Themes and Meanings

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Last Updated on May 6, 2015, by eNotes Editorial. Word Count: 605

“Heart’s Needle” is about possibilities and limits. On the narrative level, Snodgrass asks if it is possible for a father and daughter to be physically separated, with the attendant distortions of the psyche for both, and still remain a father and daughter. At various points it appears impossible, particularly when the child has asthma attacks, quarrels with her new stepsister, or goes off to another state. Similarly when the father remarries, has a new child, or sinks into paralyzing bitterness, the odds for maintaining a family relationship diminish.

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Snodgrass finds that the continuing union, on this level, remains either mysterious, unexplainable, or the result of willful action alone. In section 10, father and daughter go on a picnic and feed the animals, where he reaffirms that “you are still my daughter.” The narrative throughout, however, has been sustained by a pattern of interlocking images which from the beginning raises this question: Is it possible in this world for the world to stay together? In Snodgrass’s realm, father and daughter are microcosms, parts of a broader network of actions and meanings.

The answer to both questions is finally yes; however, the affirmation is painfully won and quietly expressed. One misses the point of the struggle if one does not understand the connections between different forces at work in the universe. Everything “wails on its oval track.” Seasons, war, the food chain, festival holidays, birth and death—all, within the experience of the poet and his daughter, come “back once more/ like merry-go-round horses.” That means that shattering storms, frozen soldiers, trapped foxes, cramped minds, and inert emotions—as well as all the viciousness manifested in the fixed, stuffed animals in the museum—are inescapable. “The malignancy man loathes/ is held suspended and persists,” the poet says.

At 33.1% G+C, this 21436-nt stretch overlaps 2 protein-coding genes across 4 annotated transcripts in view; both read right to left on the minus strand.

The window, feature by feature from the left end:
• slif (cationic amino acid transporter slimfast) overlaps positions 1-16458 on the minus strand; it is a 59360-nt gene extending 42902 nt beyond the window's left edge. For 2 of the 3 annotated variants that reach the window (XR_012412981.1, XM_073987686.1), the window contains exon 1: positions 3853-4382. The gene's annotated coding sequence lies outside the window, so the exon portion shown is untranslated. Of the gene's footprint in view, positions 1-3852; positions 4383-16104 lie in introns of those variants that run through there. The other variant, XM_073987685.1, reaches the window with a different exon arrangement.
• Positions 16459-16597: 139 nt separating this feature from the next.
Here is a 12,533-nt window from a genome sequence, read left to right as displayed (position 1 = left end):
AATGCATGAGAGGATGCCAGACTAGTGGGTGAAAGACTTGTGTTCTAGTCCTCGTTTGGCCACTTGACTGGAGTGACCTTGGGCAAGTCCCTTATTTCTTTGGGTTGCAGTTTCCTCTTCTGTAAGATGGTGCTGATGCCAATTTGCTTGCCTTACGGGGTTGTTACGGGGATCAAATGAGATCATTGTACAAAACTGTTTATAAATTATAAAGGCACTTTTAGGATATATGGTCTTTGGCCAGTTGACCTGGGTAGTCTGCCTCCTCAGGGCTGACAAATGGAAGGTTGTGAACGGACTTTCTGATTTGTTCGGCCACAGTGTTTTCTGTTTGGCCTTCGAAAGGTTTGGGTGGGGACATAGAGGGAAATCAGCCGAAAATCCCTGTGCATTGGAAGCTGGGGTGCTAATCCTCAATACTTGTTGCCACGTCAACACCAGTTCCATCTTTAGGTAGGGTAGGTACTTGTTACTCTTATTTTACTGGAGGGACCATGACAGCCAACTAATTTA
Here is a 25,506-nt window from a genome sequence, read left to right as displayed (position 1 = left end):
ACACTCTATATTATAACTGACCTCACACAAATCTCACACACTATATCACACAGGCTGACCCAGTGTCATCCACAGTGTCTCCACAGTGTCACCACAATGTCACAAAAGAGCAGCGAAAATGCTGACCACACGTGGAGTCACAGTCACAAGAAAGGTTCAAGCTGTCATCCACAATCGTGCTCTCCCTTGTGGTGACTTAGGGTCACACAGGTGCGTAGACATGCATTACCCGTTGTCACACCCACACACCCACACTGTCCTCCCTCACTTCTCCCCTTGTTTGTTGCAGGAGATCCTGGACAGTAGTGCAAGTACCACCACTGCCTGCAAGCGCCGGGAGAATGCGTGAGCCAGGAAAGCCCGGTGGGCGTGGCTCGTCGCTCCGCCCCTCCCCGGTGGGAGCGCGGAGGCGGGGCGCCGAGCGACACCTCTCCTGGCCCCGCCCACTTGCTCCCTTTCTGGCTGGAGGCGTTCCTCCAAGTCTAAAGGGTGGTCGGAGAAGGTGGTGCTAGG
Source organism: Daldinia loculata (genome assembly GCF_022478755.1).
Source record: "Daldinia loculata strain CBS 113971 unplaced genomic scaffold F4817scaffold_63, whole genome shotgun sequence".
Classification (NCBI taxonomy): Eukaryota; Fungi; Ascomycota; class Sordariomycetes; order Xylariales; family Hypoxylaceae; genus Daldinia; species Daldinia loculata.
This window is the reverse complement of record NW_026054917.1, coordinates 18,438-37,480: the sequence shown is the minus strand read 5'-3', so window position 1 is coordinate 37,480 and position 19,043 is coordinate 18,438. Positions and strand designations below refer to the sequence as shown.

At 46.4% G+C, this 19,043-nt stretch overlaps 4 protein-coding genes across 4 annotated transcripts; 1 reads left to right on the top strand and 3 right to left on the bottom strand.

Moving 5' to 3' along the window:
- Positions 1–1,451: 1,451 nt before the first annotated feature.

The change of seasons brings spring, however; Canada geese return, Easter arrives, peace replaces war, and a child, new seeds, and piglets “come fresh.” This, too, remains ineluctable. Monotonous and mechanical the cyclic process may be, but it is experienced reality.

In an early essay, Snodgrass says about ideas in poetry that the discovery of them comes in a variety of ways. The most common and significant ones are inherent in the patterns and language of the poem. To discover that idea, says Snodgrass, “is one of the most exciting events in our world; it has a value quite distinct from any value inhering to the idea as idea.” He means that paradigms and systems of ideas (political, economic, or theological) are not important, because they are imposed on reality; they frame attitudes and conduct, requiring that a person subordinate individual experience to them. Those ideas that are real and useful actually happen to a person.

The relevance of this observation to “Heart’s Needle” is that the experience of father and daughter teaches the father an idea which he applies. He did not come to the relationship with established ideas of The American Family or prescribed codes of conduct. Their particular situation forces them to come to terms with each other. When he tells her that “We try to choose our life” (quite different from saying we are free only when we choose our death), he affirms a range of possibilities that he has discovered: One can choose separation and bitterness, because that is natural and one is free to do so; however, one can also choose union, because that choice is real and as deeply embedded. Thus, the final line, “And you are still my daughter,” understood in this context, is both the father’s expression of his choice and the undeluded reality that his experience confirms.

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